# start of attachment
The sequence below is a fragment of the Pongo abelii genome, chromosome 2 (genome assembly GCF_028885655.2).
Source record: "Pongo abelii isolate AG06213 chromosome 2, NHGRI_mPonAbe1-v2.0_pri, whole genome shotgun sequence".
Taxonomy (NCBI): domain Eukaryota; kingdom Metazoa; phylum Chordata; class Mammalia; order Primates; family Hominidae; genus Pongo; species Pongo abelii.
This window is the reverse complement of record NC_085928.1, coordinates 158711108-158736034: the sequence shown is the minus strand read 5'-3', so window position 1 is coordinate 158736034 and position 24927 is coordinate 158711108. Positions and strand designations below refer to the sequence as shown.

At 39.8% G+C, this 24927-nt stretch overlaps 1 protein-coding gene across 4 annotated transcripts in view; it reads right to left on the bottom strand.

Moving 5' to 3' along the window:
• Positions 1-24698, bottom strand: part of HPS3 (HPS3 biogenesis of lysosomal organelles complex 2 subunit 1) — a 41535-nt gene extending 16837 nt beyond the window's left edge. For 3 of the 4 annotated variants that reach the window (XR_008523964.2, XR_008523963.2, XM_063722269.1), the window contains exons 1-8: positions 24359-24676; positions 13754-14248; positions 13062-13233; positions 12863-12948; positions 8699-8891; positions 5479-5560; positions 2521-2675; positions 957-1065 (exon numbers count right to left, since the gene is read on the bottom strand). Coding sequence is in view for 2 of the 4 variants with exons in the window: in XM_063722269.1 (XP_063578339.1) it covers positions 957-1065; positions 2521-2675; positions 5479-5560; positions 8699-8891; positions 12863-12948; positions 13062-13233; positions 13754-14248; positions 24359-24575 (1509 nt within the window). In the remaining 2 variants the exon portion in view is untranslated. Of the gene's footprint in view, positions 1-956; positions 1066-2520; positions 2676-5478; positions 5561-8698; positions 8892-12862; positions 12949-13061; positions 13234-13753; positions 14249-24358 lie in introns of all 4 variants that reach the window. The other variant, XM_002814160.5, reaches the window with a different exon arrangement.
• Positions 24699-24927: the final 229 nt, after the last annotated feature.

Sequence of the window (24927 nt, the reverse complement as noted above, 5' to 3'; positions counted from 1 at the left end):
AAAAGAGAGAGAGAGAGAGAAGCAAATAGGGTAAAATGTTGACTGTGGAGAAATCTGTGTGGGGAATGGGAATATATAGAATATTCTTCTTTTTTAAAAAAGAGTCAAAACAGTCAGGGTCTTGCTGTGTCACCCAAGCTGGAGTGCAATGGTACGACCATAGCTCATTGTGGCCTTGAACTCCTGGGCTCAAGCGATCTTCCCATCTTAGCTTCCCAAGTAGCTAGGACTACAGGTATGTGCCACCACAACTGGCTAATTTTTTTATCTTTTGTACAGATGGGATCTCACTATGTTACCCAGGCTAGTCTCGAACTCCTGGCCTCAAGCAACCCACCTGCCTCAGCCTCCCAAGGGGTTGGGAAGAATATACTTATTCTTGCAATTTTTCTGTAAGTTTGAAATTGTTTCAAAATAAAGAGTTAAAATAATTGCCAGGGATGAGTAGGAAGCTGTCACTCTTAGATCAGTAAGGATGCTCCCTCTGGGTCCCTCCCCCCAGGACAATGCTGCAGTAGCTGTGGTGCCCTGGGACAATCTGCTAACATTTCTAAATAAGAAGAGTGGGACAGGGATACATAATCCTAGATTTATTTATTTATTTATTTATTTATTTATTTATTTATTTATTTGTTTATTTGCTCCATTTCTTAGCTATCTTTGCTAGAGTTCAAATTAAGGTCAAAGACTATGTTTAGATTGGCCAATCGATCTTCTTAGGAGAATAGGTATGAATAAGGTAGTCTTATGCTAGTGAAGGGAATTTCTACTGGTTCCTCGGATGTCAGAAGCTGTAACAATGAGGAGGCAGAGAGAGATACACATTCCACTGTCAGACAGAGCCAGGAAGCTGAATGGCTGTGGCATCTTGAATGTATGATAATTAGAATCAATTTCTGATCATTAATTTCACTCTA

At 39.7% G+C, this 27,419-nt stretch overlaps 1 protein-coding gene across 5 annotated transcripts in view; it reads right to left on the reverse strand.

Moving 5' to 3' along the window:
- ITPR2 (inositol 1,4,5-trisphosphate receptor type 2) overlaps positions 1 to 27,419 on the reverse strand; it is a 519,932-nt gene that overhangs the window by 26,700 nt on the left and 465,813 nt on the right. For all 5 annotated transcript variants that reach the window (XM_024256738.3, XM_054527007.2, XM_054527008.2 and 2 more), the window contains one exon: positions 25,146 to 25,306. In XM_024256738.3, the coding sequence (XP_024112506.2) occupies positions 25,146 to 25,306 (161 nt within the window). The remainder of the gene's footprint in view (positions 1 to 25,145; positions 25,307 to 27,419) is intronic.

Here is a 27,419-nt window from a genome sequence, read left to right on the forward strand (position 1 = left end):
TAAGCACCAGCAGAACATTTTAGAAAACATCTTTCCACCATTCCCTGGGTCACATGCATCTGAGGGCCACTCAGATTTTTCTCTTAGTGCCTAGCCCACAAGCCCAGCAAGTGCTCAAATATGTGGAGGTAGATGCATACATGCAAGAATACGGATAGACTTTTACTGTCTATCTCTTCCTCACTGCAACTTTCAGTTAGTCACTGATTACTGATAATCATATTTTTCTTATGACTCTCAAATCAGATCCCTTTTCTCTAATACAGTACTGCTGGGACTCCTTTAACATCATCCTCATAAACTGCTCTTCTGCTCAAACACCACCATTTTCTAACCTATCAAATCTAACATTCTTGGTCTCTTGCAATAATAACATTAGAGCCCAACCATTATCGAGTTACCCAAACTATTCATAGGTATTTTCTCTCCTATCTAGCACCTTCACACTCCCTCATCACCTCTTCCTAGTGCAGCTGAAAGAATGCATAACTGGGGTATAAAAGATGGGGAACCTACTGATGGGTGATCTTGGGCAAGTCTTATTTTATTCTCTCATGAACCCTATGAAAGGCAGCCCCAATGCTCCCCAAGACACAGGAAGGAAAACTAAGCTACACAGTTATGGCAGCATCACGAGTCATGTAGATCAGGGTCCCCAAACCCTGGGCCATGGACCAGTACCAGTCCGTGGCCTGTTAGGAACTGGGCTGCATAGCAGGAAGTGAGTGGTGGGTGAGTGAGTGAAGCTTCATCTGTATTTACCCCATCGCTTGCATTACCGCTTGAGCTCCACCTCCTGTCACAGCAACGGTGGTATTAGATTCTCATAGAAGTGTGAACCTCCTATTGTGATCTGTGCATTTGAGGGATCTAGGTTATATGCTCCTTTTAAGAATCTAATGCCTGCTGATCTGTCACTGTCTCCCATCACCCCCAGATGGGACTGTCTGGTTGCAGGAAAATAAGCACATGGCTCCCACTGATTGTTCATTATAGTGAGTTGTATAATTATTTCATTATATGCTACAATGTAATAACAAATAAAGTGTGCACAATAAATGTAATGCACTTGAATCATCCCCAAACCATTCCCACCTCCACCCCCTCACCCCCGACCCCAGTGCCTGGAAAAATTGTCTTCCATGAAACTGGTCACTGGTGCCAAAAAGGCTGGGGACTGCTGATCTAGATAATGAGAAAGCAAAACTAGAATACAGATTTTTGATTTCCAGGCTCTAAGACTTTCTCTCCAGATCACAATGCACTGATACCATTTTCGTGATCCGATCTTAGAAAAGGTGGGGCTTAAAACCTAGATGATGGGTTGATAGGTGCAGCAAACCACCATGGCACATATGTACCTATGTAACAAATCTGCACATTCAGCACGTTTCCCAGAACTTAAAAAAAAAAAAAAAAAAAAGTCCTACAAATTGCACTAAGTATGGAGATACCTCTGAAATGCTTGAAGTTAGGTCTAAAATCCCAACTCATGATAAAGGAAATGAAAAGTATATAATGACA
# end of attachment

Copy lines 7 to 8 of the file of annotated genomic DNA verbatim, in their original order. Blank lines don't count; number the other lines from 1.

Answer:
• Positions 1-24698, bottom strand: part of HPS3 (HPS3 biogenesis of lysosomal organelles complex 2 subunit 1) — a 41535-nt gene extending 16837 nt beyond the window's left edge. For 3 of the 4 annotated variants that reach the window (XR_008523964.2, XR_008523963.2, XM_063722269.1), the window contains exons 1-8: positions 24359-24676; positions 13754-14248; positions 13062-13233; positions 12863-12948; positions 8699-8891; positions 5479-5560; positions 2521-2675; positions 957-1065 (exon numbers count right to left, since the gene is read on the bottom strand). Coding sequence is in view for 2 of the 4 variants with exons in the window: in XM_063722269.1 (XP_063578339.1) it covers positions 957-1065; positions 2521-2675; positions 5479-5560; positions 8699-8891; positions 12863-12948; positions 13062-13233; positions 13754-14248; positions 24359-24575 (1509 nt within the window). In the remaining 2 variants the exon portion in view is untranslated. Of the gene's footprint in view, positions 1-956; positions 1066-2520; positions 2676-5478; positions 5561-8698; positions 8892-12862; positions 12949-13061; positions 13234-13753; positions 14249-24358 lie in introns of all 4 variants that reach the window. The other variant, XM_002814160.5, reaches the window with a different exon arrangement.
• Positions 24699-24927: the final 229 nt, after the last annotated feature.